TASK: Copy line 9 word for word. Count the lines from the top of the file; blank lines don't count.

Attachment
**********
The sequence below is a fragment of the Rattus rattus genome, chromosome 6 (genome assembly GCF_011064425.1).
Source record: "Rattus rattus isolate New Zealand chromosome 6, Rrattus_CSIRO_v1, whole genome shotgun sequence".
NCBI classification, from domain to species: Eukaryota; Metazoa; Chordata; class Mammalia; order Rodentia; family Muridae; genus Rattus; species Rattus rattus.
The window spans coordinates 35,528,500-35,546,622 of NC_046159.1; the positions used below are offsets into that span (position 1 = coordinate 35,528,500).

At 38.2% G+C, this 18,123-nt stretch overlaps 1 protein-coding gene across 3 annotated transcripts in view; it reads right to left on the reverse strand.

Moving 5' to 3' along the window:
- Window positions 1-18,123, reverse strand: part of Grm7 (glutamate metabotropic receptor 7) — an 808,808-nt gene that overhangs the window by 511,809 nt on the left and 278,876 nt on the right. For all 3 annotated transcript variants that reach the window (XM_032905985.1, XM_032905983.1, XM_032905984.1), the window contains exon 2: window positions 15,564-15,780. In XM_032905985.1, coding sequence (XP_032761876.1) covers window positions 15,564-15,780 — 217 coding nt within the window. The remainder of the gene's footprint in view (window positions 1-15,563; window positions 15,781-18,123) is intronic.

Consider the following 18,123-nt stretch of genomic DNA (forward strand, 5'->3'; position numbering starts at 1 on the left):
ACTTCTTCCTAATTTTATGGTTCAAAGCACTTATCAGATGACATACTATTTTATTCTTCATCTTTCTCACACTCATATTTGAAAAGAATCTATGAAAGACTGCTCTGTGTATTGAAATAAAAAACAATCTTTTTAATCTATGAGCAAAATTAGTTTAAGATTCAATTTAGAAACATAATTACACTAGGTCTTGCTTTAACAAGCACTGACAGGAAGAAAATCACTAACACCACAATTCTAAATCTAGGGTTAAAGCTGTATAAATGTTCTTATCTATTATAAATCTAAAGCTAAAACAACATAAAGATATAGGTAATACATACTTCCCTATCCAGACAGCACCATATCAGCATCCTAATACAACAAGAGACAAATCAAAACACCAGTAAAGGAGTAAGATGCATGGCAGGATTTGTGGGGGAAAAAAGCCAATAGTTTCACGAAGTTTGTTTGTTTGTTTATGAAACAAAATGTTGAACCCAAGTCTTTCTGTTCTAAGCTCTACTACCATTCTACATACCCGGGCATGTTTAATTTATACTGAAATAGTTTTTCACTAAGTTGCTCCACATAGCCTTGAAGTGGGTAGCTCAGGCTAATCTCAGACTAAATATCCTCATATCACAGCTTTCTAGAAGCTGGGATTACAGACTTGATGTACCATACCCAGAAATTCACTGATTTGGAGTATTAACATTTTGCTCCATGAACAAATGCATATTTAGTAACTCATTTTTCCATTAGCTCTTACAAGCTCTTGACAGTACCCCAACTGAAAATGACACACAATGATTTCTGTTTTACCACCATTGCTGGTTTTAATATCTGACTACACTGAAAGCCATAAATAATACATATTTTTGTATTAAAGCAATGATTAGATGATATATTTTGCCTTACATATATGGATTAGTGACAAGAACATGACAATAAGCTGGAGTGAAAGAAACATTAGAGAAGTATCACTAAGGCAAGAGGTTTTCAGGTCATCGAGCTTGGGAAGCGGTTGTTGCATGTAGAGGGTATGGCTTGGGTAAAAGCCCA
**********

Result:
ACTTCTTCCTAATTTTATGGTTCAAAGCACTTATCAGATGACATACTATTTTATTCTTCATCTTTCTCACACTCATATTTGAAAAGAATCTATGAAAGACTGCTCTGTGTATTGAAATAAAAAACAATCTTTTTAATCTATGAGCAAAATTAGTTTAAGATTCAATTTAGAAACATAATTACACTAGGTCTTGCTTTAACAAGCACTGACAGGAAGAAAATCACTAACACCACAATTCTAAATCTAGGGTTAAAGCTGTATAAATGTTCTTATCTATTATAAATCTAAAGCTAAAACAACATAAAGATATAGGTAATACATACTTCCCTATCCAGACAGCACCATATCAGCATCCTAATACAACAAGAGACAAATCAAAACACCAGTAAAGGAGTAAGATGCATGGCAGGATTTGTGGGGGAAAAAAGCCAATAGTTTCACGAAGTTTGTTTGTTTGTTTATGAAACAAAATGTTGAACCCAAGTCTTTCTGTTCTAAGCTCTACTACCATTCTACATACCCGGGCATGTTTAATTTATACTGAAATAGTTTTTCACTAAGTTGCTCCACATAGCCTTGAAGTGGGTAGCTCAGGCTAATCTCAGACTAAATATCCTCATATCACAGCTTTCTAGAAGCTGGGATTACAGACTTGATGTACCATACCCAGAAATTCACTGATTTGGAGTATTAACATTTTGCTCCATGAACAAATGCATATTTAGTAACTCATTTTTCCATTAGCTCTTACAAGCTCTTGACAGTACCCCAACTGAAAATGACACACAATGATTTCTGTTTTACCACCATTGCTGGTTTTAATATCTGACTACACTGAAAGCCATAAATAATACATATTTTTGTATTAAAGCAATGATTAGATGATATATTTTGCCTTACATATATGGATTAGTGACAAGAACATGACAATAAGCTGGAGTGAAAGAAACATTAGAGAAGTATCACTAAGGCAAGAGGTTTTCAGGTCATCGAGCTTGGGAAGCGGTTGTTGCATGTAGAGGGTATGGCTTGGGTAAAAGCCCA